When I was teaching, my cousin Ethel who lived near the school, brought her wee son to start school just as you did. I met her as she arrived, and said hello to the wee laddie,and then was most surprised to see Ethel just after playtime ended, coming back into the school with him. He thought that school was over when he was sent outside at playtime and walked home just as you did, but at the wrong time! I assured Ethel that there would be no problem, and we had a good laugh!
I also have to tell you next how I learned to play football. It was just a short time after we arrived from India, and we were staying with my Grandparents tenement flat in Cathcart Place, and went down to Cumberland Street in the Gorbals to meet my mothers cousins, and found myself out on the street playing football with a tennis ball, and the goals were the spaces between two brightly shining street lamps and the walls of the buildings. (The graphic here is of a street footbll montage in the Football Museum at Hampden Stadium). I had never played before, and was astonished when several of the boys stopped and looked at me and all cried with awe, "look, he's twa footit !!!". I didn't know what they were talking about until they explained that I could kick the ball with ease with both feet. Later on, I played with school teams regularly at inside right, both in Giffnock school and Eastwood. When I went to Eastwood, I played an important role in both the second and first teams, usually at inside right. I was playing for the first team when Archie Robertson (who later played in the Scottish first division for Clyde) came to Eastwood. Because he was right footed, I was switched to inside left, and we had what may have been the best team Eastwood ever had.
David, now in Calgary, Alberta, Canada
My First Day at School
Even though it's over 70 years ago, I can vividly recall my first day at Busby School, a small primary school in East Renfrewshire (see picture at the top of this page). The building was constructed in 1905 and still survives as a primary school for the area. I was five years old and vividly recall being allocated a desk and looking anxiously at the door of the class as some of the mothers, including mine, were initially congregated - perhaps they were feeling as concerned as we were to be separated for the first time. Gradually the mothers drifted away, one by one and I recall the moment I looked over and realised that my mother had also gone. After a moment of panic I realised that all the other kids were just "getting on with it" and I decided that I should just do the same. After all, in a few hours it would be lunchtime and I would be walking - on my own - back to my home for something to eat before returning for the afternoon session.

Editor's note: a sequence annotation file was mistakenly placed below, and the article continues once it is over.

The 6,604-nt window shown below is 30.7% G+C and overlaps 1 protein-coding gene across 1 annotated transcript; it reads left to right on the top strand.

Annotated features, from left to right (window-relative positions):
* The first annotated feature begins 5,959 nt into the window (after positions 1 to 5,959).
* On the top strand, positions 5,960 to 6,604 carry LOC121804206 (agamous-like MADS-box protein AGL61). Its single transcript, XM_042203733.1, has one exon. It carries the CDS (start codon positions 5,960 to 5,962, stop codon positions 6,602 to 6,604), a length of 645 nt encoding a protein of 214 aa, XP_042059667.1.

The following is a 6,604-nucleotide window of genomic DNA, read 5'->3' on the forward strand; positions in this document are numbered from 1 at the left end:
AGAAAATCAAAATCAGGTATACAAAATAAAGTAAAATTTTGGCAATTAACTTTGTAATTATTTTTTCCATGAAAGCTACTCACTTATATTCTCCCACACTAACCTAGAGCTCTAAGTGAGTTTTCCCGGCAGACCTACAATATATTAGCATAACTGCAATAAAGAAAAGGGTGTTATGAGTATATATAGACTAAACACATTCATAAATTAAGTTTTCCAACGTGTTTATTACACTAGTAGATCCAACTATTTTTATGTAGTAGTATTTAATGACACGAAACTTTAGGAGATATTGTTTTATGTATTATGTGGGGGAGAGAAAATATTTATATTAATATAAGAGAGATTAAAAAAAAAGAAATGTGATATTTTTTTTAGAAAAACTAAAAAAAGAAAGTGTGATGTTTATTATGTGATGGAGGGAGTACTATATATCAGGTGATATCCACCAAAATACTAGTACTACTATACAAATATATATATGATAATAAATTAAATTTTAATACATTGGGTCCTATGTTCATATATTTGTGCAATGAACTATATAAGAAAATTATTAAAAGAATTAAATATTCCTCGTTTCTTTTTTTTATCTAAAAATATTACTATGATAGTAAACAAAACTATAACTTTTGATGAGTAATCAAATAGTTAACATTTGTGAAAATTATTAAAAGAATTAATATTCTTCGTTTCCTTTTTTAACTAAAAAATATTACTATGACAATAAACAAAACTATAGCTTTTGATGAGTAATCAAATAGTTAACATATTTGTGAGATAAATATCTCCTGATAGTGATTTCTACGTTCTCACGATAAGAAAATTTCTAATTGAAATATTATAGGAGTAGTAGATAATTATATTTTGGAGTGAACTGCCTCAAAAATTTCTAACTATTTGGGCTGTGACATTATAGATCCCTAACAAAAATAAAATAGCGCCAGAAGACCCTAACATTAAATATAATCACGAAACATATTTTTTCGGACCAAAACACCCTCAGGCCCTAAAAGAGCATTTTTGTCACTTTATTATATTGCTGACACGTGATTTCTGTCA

Slate Pencils and "The Tawse"
As I watch my grandson practicing his writing with pen and paper, I recall my early days at school when, presumably to save money, our initial writing was done on slates with wooden frames and "slate pencils" which left our initial letters and words on the slate - until they were wiped off so that we could use the slates again and again. The desks were in rigid rows facing the teacher and there were slots at the back to take our slates when not in use. You can see a slate in the graphic on the right taken at Summerlee, Museum of Scottish Industrial Life in Coatbridge, North Lanarkshire. Also in the picture is a school bell and on the table is a leather belt used for corporal punishment. Throughout my time at school in Scotland and for many years afterwards, teachers were allowed to maintain discipline by using the thick leather belts (known as "tawse" or "Lochgellies" - after the town where many of them were manufactured). Pupils had to hold out their hands and the teachers would use the belts to inflict pain by striking them with the belt. Some male teachers were feared for their skill with their belts. Although it was mainly the boys who were punished in this fashion, girls were not totally immune. In Scotland, corporal punishment in schools was not banned by parliament until 2000 although its use had waned in the years before this.
If you would like to contribute your memories of Scotland when you were young, please send your stories to Scottie@RampantScotland.com